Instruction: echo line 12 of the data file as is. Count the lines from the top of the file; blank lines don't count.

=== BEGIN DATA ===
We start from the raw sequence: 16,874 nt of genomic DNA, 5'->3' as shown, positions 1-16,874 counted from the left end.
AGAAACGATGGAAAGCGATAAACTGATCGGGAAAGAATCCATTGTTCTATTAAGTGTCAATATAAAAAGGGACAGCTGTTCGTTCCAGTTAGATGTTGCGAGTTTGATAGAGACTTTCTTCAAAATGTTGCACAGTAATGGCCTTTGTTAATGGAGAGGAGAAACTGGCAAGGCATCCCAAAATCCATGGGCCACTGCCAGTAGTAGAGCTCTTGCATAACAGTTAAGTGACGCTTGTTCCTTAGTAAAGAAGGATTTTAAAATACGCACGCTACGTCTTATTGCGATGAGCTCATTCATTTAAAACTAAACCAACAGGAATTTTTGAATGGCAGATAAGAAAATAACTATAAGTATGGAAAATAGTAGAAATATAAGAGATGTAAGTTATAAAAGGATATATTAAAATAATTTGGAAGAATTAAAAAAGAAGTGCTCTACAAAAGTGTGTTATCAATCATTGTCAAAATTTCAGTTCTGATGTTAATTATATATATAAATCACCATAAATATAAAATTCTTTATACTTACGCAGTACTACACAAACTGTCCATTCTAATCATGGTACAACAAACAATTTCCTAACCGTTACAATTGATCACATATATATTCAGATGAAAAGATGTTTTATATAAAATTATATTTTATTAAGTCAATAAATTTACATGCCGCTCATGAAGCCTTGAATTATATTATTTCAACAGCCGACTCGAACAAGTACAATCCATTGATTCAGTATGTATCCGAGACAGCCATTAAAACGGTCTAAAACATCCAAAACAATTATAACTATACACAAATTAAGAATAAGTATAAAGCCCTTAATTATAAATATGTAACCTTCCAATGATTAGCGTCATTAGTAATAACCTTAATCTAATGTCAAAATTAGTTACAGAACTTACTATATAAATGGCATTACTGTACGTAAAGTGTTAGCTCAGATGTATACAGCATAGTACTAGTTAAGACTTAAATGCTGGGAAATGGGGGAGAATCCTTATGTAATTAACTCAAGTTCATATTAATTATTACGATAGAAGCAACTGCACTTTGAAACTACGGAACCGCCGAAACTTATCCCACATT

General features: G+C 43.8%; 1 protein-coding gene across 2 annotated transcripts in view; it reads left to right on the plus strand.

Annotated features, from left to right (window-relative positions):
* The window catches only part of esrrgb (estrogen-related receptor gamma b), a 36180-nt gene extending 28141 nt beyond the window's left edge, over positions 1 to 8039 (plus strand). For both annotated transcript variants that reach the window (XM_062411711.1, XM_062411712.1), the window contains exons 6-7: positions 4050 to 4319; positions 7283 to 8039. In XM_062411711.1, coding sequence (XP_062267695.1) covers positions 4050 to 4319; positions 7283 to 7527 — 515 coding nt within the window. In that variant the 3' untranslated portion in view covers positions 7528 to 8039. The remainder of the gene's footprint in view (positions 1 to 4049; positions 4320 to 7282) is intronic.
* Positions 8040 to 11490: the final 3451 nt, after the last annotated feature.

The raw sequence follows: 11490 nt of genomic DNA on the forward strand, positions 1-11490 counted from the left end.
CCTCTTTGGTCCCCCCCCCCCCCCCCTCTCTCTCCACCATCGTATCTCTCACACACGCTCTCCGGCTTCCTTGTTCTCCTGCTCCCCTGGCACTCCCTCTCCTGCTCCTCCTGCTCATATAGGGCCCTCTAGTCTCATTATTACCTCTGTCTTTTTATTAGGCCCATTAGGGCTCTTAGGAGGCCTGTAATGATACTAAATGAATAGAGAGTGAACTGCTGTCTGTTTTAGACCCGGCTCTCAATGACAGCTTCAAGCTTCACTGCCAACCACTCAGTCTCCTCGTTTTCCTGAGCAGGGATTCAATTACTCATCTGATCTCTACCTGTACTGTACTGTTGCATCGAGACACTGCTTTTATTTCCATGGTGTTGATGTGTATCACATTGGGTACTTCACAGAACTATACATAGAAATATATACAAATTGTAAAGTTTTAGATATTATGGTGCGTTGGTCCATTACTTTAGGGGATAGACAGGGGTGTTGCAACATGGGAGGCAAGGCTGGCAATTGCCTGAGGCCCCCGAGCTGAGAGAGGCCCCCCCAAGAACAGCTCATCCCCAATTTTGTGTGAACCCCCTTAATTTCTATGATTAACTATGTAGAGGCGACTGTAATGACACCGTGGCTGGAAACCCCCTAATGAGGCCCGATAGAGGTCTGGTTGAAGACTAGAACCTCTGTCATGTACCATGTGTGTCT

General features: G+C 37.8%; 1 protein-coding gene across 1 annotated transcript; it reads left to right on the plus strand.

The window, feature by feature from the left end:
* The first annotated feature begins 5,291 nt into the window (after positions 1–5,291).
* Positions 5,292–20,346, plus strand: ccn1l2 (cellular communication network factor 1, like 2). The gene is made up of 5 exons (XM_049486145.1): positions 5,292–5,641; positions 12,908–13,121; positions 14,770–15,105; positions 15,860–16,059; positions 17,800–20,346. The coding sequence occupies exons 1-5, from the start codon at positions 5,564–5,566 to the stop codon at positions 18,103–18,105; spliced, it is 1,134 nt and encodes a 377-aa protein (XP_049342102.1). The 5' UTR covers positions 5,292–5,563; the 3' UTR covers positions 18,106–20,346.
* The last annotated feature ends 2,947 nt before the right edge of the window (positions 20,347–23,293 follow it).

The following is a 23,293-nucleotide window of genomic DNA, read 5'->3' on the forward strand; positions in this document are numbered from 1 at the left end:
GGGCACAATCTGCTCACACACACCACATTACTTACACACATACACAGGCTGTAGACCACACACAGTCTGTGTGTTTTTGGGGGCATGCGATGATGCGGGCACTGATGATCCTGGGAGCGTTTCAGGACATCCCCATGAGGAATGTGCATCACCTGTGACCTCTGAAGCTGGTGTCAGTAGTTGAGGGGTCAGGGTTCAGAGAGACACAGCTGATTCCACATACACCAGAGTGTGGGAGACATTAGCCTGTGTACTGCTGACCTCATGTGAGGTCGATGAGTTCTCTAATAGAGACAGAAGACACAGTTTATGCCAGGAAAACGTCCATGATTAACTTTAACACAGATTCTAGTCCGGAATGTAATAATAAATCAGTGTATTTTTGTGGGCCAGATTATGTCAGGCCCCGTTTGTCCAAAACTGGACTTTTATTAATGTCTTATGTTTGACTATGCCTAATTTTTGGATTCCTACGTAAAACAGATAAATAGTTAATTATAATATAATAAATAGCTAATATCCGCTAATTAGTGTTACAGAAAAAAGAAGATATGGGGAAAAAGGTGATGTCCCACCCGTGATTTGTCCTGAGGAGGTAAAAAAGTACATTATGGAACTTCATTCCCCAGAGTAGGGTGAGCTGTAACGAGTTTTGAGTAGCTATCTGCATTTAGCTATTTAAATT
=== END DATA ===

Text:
* Positions 5,292–20,346, plus strand: ccn1l2 (cellular communication network factor 1, like 2). The gene is made up of 5 exons (XM_049486145.1): positions 5,292–5,641; positions 12,908–13,121; positions 14,770–15,105; positions 15,860–16,059; positions 17,800–20,346. The coding sequence occupies exons 1-5, from the start codon at positions 5,564–5,566 to the stop codon at positions 18,103–18,105; spliced, it is 1,134 nt and encodes a 377-aa protein (XP_049342102.1). The 5' UTR covers positions 5,292–5,563; the 3' UTR covers positions 18,106–20,346.